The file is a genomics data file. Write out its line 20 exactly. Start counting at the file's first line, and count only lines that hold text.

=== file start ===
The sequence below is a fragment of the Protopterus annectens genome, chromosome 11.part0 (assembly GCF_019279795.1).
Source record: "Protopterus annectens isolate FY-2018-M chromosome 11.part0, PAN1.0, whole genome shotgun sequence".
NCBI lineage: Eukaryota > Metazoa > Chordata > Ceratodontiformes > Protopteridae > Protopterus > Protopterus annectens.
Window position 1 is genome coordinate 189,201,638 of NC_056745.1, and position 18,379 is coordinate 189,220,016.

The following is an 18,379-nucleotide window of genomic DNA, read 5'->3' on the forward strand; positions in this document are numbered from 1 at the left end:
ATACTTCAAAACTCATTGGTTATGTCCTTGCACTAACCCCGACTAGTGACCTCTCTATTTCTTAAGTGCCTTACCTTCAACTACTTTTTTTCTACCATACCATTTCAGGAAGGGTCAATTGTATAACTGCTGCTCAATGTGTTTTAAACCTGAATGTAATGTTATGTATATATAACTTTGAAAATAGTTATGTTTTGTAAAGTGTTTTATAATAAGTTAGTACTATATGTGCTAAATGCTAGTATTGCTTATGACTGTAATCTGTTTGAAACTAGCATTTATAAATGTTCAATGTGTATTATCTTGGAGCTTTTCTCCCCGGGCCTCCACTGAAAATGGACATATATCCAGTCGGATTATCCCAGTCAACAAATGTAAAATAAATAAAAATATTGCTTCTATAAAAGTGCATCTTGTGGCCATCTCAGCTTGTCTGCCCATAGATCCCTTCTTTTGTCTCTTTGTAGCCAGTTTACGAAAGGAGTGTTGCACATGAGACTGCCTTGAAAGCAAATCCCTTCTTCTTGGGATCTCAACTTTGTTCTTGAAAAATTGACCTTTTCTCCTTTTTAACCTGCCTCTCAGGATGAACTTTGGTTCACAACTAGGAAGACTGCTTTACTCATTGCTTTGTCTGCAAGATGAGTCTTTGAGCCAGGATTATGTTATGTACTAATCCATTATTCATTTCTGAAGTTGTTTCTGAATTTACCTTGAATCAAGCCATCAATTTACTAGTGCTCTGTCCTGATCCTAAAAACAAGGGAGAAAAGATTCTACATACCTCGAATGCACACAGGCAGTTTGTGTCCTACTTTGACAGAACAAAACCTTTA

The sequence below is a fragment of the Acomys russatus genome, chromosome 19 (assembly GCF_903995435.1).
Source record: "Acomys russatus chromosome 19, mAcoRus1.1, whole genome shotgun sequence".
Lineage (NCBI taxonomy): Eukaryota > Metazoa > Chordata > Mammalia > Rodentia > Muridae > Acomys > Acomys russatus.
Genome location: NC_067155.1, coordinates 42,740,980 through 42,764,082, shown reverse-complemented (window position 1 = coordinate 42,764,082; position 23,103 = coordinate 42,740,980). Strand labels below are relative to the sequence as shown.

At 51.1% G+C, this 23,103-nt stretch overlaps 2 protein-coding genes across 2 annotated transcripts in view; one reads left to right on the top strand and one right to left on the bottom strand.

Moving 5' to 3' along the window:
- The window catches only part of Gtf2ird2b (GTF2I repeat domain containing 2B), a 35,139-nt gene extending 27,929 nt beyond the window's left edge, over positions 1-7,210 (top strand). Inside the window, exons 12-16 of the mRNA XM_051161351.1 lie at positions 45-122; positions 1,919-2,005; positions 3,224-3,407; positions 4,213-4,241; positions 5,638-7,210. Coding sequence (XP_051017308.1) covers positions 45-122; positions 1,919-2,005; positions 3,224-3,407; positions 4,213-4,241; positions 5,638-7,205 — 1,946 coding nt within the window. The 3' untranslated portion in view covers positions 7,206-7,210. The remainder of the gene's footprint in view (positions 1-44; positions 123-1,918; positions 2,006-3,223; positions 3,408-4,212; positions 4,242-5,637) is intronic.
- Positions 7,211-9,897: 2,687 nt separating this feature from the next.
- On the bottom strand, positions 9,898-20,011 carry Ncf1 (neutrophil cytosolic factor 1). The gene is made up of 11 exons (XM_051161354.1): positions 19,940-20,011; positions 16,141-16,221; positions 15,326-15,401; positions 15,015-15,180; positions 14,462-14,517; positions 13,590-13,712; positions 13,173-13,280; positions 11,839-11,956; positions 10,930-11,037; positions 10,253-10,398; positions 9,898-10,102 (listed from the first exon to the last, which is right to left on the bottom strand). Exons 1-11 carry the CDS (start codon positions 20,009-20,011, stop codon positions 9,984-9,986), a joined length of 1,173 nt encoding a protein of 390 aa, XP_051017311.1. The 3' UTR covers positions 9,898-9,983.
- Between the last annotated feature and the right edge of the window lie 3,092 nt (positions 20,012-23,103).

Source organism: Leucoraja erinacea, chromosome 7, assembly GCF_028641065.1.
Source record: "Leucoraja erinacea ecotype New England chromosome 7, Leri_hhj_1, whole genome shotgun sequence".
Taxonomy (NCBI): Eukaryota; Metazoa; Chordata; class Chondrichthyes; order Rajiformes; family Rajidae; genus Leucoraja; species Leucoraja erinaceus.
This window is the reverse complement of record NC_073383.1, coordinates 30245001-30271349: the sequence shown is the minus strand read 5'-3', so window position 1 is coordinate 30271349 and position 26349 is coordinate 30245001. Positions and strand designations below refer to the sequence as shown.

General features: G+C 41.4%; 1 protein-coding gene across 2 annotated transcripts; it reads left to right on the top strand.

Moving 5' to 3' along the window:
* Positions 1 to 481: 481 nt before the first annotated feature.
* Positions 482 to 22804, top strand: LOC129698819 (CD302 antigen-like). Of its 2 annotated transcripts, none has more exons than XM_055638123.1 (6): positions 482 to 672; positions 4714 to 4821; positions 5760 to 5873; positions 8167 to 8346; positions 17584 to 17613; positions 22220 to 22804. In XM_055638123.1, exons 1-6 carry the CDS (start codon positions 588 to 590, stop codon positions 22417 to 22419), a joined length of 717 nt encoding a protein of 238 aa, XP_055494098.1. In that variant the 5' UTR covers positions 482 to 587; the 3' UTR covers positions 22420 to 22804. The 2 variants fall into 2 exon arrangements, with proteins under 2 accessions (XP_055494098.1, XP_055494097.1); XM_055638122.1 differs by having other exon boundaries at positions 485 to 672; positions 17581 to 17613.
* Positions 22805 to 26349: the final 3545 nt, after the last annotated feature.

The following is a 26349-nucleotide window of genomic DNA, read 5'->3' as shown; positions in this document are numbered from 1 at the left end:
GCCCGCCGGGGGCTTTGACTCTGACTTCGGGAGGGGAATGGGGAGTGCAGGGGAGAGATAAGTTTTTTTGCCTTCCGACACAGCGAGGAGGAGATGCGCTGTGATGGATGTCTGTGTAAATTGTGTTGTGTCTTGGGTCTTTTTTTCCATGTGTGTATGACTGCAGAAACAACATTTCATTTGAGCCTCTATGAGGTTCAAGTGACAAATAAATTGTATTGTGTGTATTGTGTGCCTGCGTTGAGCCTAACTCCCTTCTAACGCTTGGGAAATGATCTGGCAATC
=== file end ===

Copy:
This window is the reverse complement of record NC_073383.1, coordinates 30245001-30271349: the sequence shown is the minus strand read 5'-3', so window position 1 is coordinate 30271349 and position 26349 is coordinate 30245001. Positions and strand designations below refer to the sequence as shown.